There's a GMC dealer near me that used to be a Pontiac dealer. That's where I've been taking the car so far and never had ANY problems with them. But they're in Maryland, and can't do a VA inspection. I found a GMC dealer in VA but they are closed on the weekend. I'll call them Monday and see if they can handle the inspection.

I guess I should buy a set of those lift pads and keep them in the trunk in case I get a flat tire or something in the future? Can someone point me to a place I can get a set online? Or do I just get them from the dealer?

Hopefully Monday I can get this thing inspected!
 

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Good luck.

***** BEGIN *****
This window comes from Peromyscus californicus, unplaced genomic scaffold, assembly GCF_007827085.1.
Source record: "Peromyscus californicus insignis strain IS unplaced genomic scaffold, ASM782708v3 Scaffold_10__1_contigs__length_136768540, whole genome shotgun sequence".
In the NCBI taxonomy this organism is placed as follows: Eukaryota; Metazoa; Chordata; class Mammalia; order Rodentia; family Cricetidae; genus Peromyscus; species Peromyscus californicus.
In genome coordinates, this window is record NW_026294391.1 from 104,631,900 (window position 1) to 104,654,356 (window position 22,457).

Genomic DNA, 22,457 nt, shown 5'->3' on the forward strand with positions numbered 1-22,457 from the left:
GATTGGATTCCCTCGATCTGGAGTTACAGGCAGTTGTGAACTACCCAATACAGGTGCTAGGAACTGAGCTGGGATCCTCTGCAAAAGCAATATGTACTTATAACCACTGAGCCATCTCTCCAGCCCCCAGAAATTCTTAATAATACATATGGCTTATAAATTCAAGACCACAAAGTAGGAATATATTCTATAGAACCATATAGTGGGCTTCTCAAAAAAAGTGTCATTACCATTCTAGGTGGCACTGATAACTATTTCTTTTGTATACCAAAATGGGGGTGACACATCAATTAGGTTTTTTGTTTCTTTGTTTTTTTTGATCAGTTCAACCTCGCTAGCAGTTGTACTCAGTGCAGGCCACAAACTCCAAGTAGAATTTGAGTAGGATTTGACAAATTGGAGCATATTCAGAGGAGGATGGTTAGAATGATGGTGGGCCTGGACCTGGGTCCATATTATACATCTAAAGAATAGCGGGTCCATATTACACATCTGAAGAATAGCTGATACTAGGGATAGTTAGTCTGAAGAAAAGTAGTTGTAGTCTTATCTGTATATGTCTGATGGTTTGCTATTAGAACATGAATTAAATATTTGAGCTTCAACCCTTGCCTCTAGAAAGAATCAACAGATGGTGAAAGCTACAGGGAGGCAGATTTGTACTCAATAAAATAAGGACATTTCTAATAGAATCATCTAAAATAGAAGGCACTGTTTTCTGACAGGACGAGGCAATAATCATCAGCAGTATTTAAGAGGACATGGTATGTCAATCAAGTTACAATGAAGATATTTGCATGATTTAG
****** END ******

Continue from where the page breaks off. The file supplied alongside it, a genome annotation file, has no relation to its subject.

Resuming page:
I found a GMC dealer in VA but they are closed on the weekend. I'll call them Monday and see if they can handle the inspection.
There's absolutely no guarantee that a random GM dealership will be any better than "Joe's Garage" in this respect. Living in a non-socialist state, am baffled by why the bureaucrats in Virginia feel the need to jackup the car for an annual "inspection"?
 

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Discussion Starter · #11 ·

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If you were a dealer and lifting a bunch of kappas and/or vettes daily, those would be a dandy investment, but you can get to the same place with some hockey pucks and some eye bolts for a lot less hard-earned bucks.

I'll see if I can find some examples and post a picture later, I'm on my tablet right now.

.